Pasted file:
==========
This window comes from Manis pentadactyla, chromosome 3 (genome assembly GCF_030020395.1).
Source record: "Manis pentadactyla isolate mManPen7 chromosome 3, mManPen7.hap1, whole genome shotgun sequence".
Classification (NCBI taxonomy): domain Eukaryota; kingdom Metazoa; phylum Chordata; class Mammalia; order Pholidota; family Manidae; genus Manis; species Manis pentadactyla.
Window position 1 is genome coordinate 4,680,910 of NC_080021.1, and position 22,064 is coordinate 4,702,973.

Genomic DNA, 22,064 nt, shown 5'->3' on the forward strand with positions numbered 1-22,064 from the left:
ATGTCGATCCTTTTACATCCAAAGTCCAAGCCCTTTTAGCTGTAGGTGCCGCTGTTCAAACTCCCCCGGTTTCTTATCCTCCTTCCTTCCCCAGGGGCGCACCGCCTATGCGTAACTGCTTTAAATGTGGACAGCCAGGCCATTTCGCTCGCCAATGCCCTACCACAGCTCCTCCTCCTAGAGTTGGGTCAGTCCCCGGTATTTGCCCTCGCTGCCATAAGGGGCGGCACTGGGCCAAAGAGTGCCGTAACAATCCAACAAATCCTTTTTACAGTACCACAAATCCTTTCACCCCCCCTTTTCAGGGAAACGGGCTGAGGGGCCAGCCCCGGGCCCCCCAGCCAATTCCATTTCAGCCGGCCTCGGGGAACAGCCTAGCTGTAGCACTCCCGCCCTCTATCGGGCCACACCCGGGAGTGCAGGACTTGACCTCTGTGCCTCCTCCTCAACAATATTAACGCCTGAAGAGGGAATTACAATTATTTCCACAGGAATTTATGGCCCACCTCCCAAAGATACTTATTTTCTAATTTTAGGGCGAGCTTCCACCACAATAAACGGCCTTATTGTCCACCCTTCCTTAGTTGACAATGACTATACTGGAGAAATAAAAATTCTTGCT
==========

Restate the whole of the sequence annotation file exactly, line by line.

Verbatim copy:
This window comes from Manis pentadactyla, chromosome 3 (genome assembly GCF_030020395.1).
Source record: "Manis pentadactyla isolate mManPen7 chromosome 3, mManPen7.hap1, whole genome shotgun sequence".
Classification (NCBI taxonomy): domain Eukaryota; kingdom Metazoa; phylum Chordata; class Mammalia; order Pholidota; family Manidae; genus Manis; species Manis pentadactyla.
Window position 1 is genome coordinate 4,680,910 of NC_080021.1, and position 22,064 is coordinate 4,702,973.

Genomic DNA, 22,064 nt, shown 5'->3' on the forward strand with positions numbered 1-22,064 from the left:
ATGTCGATCCTTTTACATCCAAAGTCCAAGCCCTTTTAGCTGTAGGTGCCGCTGTTCAAACTCCCCCGGTTTCTTATCCTCCTTCCTTCCCCAGGGGCGCACCGCCTATGCGTAACTGCTTTAAATGTGGACAGCCAGGCCATTTCGCTCGCCAATGCCCTACCACAGCTCCTCCTCCTAGAGTTGGGTCAGTCCCCGGTATTTGCCCTCGCTGCCATAAGGGGCGGCACTGGGCCAAAGAGTGCCGTAACAATCCAACAAATCCTTTTTACAGTACCACAAATCCTTTCACCCCCCCTTTTCAGGGAAACGGGCTGAGGGGCCAGCCCCGGGCCCCCCAGCCAATTCCATTTCAGCCGGCCTCGGGGAACAGCCTAGCTGTAGCACTCCCGCCCTCTATCGGGCCACACCCGGGAGTGCAGGACTTGACCTCTGTGCCTCCTCCTCAACAATATTAACGCCTGAAGAGGGAATTACAATTATTTCCACAGGAATTTATGGCCCACCTCCCAAAGATACTTATTTTCTAATTTTAGGGCGAGCTTCCACCACAATAAACGGCCTTATTGTCCACCCTTCCTTAGTTGACAATGACTATACTGGAGAAATAAAAATTCTTGCT